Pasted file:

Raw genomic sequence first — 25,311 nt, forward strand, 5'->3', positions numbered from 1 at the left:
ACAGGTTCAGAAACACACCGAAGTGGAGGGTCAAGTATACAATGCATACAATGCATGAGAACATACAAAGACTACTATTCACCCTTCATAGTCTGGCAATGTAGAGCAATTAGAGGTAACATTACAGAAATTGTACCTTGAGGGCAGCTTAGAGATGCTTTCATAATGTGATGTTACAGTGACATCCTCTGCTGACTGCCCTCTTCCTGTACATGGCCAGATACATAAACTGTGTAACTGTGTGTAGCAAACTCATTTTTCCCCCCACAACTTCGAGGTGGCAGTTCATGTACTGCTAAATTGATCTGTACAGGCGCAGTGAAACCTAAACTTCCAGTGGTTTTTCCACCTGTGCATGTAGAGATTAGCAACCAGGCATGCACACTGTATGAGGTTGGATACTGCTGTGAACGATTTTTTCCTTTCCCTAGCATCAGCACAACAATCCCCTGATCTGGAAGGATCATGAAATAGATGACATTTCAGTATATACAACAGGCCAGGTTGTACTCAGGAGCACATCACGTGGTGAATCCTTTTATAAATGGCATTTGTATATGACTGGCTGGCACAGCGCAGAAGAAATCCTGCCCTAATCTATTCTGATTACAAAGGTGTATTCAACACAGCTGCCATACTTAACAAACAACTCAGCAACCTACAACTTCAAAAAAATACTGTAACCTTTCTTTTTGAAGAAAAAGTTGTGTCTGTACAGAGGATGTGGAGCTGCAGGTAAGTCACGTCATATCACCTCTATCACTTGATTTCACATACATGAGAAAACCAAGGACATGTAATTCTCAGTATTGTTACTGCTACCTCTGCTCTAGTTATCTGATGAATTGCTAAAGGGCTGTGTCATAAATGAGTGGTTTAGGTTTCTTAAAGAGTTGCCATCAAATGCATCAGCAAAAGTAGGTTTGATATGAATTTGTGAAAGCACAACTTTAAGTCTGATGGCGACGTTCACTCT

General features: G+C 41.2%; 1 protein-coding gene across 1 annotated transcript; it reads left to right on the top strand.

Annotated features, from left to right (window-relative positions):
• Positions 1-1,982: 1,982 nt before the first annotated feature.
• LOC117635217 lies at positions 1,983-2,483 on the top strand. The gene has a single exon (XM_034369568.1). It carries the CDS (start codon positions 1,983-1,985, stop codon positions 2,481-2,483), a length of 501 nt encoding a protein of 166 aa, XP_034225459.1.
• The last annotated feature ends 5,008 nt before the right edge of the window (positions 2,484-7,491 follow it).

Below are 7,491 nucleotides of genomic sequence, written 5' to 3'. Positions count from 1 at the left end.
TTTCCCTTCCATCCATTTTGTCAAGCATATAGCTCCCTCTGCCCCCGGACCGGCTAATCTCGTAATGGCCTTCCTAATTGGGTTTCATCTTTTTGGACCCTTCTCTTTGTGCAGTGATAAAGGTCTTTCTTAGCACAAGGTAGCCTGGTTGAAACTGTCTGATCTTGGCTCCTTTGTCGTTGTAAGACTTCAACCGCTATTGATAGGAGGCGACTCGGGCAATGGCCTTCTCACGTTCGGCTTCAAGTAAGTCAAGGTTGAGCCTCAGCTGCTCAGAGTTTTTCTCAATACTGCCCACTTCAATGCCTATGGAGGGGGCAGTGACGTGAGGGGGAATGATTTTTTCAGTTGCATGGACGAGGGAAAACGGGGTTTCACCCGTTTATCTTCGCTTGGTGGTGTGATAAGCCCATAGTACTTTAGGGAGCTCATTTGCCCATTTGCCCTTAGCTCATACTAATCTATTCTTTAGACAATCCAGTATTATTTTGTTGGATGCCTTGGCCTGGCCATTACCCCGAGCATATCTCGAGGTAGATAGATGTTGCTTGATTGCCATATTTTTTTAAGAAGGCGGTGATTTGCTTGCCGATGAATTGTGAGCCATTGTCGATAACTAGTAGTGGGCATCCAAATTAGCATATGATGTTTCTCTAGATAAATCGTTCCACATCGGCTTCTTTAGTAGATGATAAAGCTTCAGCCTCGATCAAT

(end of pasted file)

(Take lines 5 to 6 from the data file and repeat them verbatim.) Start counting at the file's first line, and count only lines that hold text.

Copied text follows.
• Positions 1-1,982: 1,982 nt before the first annotated feature.
• LOC117635217 lies at positions 1,983-2,483 on the top strand. The gene has a single exon (XM_034369568.1). It carries the CDS (start codon positions 1,983-1,985, stop codon positions 2,481-2,483), a length of 501 nt encoding a protein of 166 aa, XP_034225459.1.